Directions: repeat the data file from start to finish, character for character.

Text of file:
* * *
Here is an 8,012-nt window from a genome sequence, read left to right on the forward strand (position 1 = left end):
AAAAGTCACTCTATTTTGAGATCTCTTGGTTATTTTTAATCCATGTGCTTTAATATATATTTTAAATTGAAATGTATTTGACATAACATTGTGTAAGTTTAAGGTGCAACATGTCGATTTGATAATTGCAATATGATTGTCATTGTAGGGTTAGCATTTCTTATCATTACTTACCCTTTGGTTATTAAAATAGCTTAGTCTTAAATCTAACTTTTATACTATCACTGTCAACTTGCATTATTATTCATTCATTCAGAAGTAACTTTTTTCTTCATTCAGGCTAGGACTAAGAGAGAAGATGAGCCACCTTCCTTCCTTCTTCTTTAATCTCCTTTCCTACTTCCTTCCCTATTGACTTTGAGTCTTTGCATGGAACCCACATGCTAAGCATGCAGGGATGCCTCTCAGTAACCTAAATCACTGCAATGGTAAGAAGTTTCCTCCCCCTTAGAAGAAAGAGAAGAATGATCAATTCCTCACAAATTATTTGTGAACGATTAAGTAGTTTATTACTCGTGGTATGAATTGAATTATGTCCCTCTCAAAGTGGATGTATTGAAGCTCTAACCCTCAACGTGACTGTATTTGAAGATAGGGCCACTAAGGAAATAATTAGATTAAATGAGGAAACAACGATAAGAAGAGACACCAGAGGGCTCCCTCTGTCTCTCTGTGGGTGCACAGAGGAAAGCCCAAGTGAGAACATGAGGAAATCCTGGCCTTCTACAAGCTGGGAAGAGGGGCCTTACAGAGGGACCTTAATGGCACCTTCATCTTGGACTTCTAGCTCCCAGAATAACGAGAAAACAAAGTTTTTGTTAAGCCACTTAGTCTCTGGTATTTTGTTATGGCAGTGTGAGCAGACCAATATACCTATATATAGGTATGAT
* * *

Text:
Here is an 8,012-nt window from a genome sequence, read left to right on the forward strand (position 1 = left end):
AAAAGTCACTCTATTTTGAGATCTCTTGGTTATTTTTAATCCATGTGCTTTAATATATATTTTAAATTGAAATGTATTTGACATAACATTGTGTAAGTTTAAGGTGCAACATGTCGATTTGATAATTGCAATATGATTGTCATTGTAGGGTTAGCATTTCTTATCATTACTTACCCTTTGGTTATTAAAATAGCTTAGTCTTAAATCTAACTTTTATACTATCACTGTCAACTTGCATTATTATTCATTCATTCAGAAGTAACTTTTTTCTTCATTCAGGCTAGGACTAAGAGAGAAGATGAGCCACCTTCCTTCCTTCTTCTTTAATCTCCTTTCCTACTTCCTTCCCTATTGACTTTGAGTCTTTGCATGGAACCCACATGCTAAGCATGCAGGGATGCCTCTCAGTAACCTAAATCACTGCAATGGTAAGAAGTTTCCTCCCCCTTAGAAGAAAGAGAAGAATGATCAATTCCTCACAAATTATTTGTGAACGATTAAGTAGTTTATTACTCGTGGTATGAATTGAATTATGTCCCTCTCAAAGTGGATGTATTGAAGCTCTAACCCTCAACGTGACTGTATTTGAAGATAGGGCCACTAAGGAAATAATTAGATTAAATGAGGAAACAACGATAAGAAGAGACACCAGAGGGCTCCCTCTGTCTCTCTGTGGGTGCACAGAGGAAAGCCCAAGTGAGAACATGAGGAAATCCTGGCCTTCTACAAGCTGGGAAGAGGGGCCTTACAGAGGGACCTTAATGGCACCTTCATCTTGGACTTCTAGCTCCCAGAATAACGAGAAAACAAAGTTTTTGTTAAGCCACTTAGTCTCTGGTATTTTGTTATGGCAGTGTGAGCAGACCAATATACCTATATATAGGTATGAT